Beautiful Mini Islets of the Caribbean
30 islands to explore: Tips for daytrips to some of the Caribbean's most beautiful mini-islets! A tiny little island with a palm studded beach, surrounded by nothing but the turquoise blue sea - you won’t find jumbo-jets landing in the Caribbean’s most beautiful locations. Normally, the only way to get to the islet paradises shown in the holiday brochures is by yacht. The exception: Martinique and Guadeloupe. There, over 30 small islets await holidaying Robinson' s to beach themselves.
The only thing an island explorer needs is a rental car – to drive to the coastal towns and villages. All sorts of boats and ships set sail from there each day en route to the nearby islets in the sea: out in the morning, back in the afternoon. Most of the mini islands lie only a few miles off the coasts of Guadeloupe and Martinique. But they are a world away nonetheless.
On the smaller uninhabited islets, nature has been preserved in her original beauty. The islets are home to populations of rare birds, and sea turtles breed on their beaches. However, the most spectacular of the islets’ inhabitants are the giant iguanas. These primordial creatures are seen most often at Ilet Chancel in the bay of Le Robert in Martinique. A good 400 saurians live there, on a surface barely 2 km long and 850 metres wide.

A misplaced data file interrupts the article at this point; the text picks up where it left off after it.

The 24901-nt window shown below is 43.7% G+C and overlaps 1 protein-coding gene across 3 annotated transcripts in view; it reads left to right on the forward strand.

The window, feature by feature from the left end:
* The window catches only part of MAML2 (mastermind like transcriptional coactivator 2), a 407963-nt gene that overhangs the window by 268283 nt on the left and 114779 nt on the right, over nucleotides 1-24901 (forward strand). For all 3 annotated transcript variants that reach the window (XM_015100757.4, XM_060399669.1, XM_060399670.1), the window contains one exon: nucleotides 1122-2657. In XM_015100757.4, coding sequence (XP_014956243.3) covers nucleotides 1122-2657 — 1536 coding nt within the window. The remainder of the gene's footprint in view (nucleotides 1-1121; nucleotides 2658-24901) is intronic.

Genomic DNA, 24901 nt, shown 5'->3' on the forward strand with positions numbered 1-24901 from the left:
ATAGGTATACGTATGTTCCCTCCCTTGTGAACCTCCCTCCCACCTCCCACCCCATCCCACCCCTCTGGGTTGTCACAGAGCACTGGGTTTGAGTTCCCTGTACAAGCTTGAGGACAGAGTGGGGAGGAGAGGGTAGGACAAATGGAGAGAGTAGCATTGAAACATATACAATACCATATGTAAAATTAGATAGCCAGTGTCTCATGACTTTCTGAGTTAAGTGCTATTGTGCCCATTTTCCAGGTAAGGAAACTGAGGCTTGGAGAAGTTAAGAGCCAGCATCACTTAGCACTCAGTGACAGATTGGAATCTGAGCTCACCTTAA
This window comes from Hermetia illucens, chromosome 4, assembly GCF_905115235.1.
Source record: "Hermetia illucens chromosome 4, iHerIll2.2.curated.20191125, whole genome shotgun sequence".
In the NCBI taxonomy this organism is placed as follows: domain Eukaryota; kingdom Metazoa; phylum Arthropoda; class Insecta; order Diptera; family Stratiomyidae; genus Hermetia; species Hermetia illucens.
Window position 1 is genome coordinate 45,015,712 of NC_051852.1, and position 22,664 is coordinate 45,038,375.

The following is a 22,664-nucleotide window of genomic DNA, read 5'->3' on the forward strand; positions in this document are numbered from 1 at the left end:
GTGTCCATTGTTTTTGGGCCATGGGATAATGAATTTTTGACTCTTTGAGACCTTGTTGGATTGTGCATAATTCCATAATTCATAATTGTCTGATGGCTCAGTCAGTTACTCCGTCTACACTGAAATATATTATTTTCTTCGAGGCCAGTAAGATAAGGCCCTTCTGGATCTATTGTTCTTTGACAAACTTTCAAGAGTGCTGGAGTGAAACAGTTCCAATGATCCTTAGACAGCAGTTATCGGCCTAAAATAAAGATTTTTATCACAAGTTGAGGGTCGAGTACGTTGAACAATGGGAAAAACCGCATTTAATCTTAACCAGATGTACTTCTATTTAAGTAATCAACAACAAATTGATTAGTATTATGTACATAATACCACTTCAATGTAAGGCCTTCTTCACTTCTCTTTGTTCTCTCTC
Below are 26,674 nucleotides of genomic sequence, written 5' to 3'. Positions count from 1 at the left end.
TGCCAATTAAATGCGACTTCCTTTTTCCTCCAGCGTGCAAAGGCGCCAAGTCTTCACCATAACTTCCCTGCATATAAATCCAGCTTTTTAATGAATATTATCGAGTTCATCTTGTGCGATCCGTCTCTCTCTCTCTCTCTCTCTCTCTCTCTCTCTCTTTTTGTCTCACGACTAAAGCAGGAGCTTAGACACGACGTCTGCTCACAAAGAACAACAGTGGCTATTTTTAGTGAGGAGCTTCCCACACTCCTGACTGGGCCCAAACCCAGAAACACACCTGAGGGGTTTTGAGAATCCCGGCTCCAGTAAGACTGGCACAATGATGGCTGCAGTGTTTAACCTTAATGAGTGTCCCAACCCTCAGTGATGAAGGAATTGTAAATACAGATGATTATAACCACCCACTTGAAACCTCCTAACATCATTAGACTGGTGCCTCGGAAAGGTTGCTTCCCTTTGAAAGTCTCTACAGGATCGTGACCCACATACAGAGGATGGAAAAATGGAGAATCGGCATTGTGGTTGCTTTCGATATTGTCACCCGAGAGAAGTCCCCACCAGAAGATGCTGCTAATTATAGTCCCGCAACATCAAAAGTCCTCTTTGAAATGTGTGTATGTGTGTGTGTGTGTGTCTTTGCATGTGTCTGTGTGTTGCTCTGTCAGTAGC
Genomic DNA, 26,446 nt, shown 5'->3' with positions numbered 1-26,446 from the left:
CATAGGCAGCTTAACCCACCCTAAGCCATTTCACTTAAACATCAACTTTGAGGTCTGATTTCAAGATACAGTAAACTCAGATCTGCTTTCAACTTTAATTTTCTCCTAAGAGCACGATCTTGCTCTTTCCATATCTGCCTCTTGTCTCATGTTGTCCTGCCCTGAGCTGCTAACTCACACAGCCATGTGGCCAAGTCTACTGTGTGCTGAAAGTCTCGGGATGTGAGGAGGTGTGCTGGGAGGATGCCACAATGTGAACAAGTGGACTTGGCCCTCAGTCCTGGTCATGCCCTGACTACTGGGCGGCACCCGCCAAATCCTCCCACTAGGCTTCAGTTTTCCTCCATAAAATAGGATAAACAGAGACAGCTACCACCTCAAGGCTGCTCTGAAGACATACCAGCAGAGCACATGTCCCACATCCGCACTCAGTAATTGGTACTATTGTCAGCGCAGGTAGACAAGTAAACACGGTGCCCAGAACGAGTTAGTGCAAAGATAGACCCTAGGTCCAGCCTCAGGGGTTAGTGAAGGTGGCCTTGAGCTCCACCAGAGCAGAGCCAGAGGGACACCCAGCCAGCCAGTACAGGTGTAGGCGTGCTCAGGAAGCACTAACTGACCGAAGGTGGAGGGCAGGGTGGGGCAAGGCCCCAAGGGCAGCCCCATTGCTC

The islets inhabited by human beings are also preservation areas: for old customs and traditions. In Marie Galante, for example, ox-drawn carts and ploughs are still as common today as they were centuries ago. And the wives of the fishermen in Les Saintes still bake their traditional cakes of love when their men set out to sea.
The most convenient way for holidaying Robinsons to reach the islets is by taking an express ferry or one of the large catamaran sailboats. Individualists and explorers with a taste for adventure may well find the excursions on fishing boats, canoes or rubber boats more in their line. If visiting one of the larger islets, it makes sense to take a hotel room for a night or two. For, as Gisèle Maisonneuve, the wife of a fisherman in Les Saintes, is convinced: "One can only get a sense of what our life and our islands are really like once the boats with the day-trippers have left for the afternoon!"